The owners of crazydomains.com.au, Dreamscape Networks International Pte Ltd, have been fined $56,340 over not declaring free gifts that auto-renew at a cost without making it clear to the customer and not providing advertised security capabilities.
Between October 2019 and July 2023, customers received a website builder free of charge for three months at checkout.
Some customers also purchased a domain privacy product that claimed to hide personal information and prevent hijacking. It was not made clear to customers at the time of purchase that the initially free website builder auto-renews with a fee and the privacy product did not hide contact names or email addresses.
Liza Carver from the Australian Competition and Consumer Commission, which issued the fine, said;
“Businesses must provide consumers with accurate information about the products or services they are purchasing. In this case, consumers may have believed they were receiving a free product in addition to the one they were purchasing because they were not given clear information about ongoing subscription costs for these so-called free products. Subscription traps are an area of concerning conduct and the ACCC will not hesitate to take action against businesses that utilise these tactics in breach of the Australian Consumer Law.”
Many web hosting companies have often been accused of questionable sales practices. These include raising base level prices to make discounts look larger, countdown timers that reset when they hit zero, throttling hardware, bait and switch tactics, and offering unlimited resources that provide no real additional value. Although these practices rarely cross the line into being illegal it’s frustrating to customers and it’s nice to see immoral practices being punished.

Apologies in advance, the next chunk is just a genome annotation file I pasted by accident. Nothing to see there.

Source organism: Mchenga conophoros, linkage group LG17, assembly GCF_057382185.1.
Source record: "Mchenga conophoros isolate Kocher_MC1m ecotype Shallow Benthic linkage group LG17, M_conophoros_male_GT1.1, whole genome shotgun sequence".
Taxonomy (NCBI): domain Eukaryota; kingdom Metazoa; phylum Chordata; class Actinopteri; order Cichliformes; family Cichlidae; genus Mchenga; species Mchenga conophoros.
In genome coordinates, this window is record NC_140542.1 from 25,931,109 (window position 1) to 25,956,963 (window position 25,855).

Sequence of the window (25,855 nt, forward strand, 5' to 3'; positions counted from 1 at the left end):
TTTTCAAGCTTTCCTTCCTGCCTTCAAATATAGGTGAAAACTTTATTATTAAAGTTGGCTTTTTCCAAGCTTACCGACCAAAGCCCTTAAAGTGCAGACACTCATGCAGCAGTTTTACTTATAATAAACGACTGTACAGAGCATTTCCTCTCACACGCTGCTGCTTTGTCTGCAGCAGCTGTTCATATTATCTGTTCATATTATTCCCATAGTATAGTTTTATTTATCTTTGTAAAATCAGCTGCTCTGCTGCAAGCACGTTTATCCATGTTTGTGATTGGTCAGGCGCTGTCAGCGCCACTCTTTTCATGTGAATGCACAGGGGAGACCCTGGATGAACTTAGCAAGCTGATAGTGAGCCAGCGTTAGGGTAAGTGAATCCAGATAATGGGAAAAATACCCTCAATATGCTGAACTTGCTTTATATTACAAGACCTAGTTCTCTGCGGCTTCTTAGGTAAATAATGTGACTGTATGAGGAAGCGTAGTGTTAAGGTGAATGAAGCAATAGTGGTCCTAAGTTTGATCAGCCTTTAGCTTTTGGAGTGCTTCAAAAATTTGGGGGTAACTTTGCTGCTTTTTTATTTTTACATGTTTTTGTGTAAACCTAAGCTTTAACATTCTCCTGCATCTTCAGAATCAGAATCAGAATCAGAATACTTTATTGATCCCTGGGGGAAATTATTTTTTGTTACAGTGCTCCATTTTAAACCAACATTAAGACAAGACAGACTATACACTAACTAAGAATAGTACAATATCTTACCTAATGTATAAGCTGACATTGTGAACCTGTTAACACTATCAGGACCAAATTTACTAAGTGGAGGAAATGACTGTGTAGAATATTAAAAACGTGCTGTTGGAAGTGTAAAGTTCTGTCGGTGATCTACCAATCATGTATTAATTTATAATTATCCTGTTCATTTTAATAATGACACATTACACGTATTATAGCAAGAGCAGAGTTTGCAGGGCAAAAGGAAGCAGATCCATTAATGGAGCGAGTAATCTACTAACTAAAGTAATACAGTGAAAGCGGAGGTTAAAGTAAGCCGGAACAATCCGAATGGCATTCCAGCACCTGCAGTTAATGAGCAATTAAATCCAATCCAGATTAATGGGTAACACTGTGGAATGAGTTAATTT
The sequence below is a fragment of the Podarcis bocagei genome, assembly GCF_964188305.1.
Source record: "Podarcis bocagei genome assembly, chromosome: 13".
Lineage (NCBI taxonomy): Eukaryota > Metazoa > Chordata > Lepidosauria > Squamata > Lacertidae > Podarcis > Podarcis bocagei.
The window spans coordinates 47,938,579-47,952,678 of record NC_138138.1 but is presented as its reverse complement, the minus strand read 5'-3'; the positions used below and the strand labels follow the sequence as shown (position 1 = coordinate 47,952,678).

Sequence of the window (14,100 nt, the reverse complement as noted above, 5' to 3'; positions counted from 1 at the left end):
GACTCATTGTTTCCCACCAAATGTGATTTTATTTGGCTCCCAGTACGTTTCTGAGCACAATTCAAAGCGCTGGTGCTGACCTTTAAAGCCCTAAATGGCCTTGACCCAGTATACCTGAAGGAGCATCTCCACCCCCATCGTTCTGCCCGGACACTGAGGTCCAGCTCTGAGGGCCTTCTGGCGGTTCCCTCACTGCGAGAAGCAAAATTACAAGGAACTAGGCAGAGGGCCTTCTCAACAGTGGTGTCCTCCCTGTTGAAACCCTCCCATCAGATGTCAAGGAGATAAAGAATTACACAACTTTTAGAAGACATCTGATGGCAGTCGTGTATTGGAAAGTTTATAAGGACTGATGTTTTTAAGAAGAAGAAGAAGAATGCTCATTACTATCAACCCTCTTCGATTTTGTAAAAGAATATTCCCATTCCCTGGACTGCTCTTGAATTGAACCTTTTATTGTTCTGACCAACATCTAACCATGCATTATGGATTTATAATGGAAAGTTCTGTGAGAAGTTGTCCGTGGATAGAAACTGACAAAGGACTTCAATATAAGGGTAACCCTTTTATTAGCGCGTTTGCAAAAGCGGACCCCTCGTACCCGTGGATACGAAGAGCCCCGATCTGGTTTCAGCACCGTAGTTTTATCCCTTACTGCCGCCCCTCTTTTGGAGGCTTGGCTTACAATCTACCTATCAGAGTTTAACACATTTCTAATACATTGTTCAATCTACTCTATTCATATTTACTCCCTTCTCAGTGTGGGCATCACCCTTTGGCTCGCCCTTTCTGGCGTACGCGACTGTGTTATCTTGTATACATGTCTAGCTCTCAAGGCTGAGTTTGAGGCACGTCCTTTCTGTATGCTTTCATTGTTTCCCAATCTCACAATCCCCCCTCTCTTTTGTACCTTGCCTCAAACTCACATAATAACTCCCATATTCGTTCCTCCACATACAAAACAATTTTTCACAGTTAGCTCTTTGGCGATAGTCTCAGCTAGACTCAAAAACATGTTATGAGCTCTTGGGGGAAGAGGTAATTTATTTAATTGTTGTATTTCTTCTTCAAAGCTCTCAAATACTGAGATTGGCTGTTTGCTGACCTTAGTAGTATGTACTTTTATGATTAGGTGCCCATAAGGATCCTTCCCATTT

Not all web hosting companies use these tactics and some, like Krystal, were founded to directly combat these issues. Simon Blackler, Founder and CEO of Krystal says,
“We’ve been calling out these dishonest practices for over 20 years. In fact, Krystal was created in 2002 as an 'Honest, reliable and personal' alternative to precisely these kinds of nefarious tactics. Whether it's 'renewal shock', where introductory prices balloon by as much as 250% on renewal, 'visual interference', where information is hidden behind asterisks or in pages of terms or through the use of 'dark patterns', where the visitor is psychologically manipulated into making a purchase that isn't in their best interests. Sadly, these practices continue today, and amongst some of the largest hosting companies too. We created our unique Switch Credits initiative to tackle this abusive behaviour and provide victims with the means to move away from those providers without losing any money already spent.”
Finding a web hosting provider that meets your needs isn’t easy, especially when some of them use dubious tactics in an attempt to drive sales. Our experts have tested the best web hosting providers on the market, helping you cut through the noise with concise, transparent advice.
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James has been tinkering around with tech since a young teen. He started by soldering radios together and progressed into programming microcontrollers and building basic websites as a hobby. Professionally, James worked editing technical documentation for tech giants like Alibaba and Tencent before moving over to TechRadar. Over the course of his career he’s edited everything from the UI of the most popular social media apps to the comments in backend code.
Now, James enjoys writing and editing web hosting and eCommerce pages helping people navigate through the options to find the most suitable solution for them.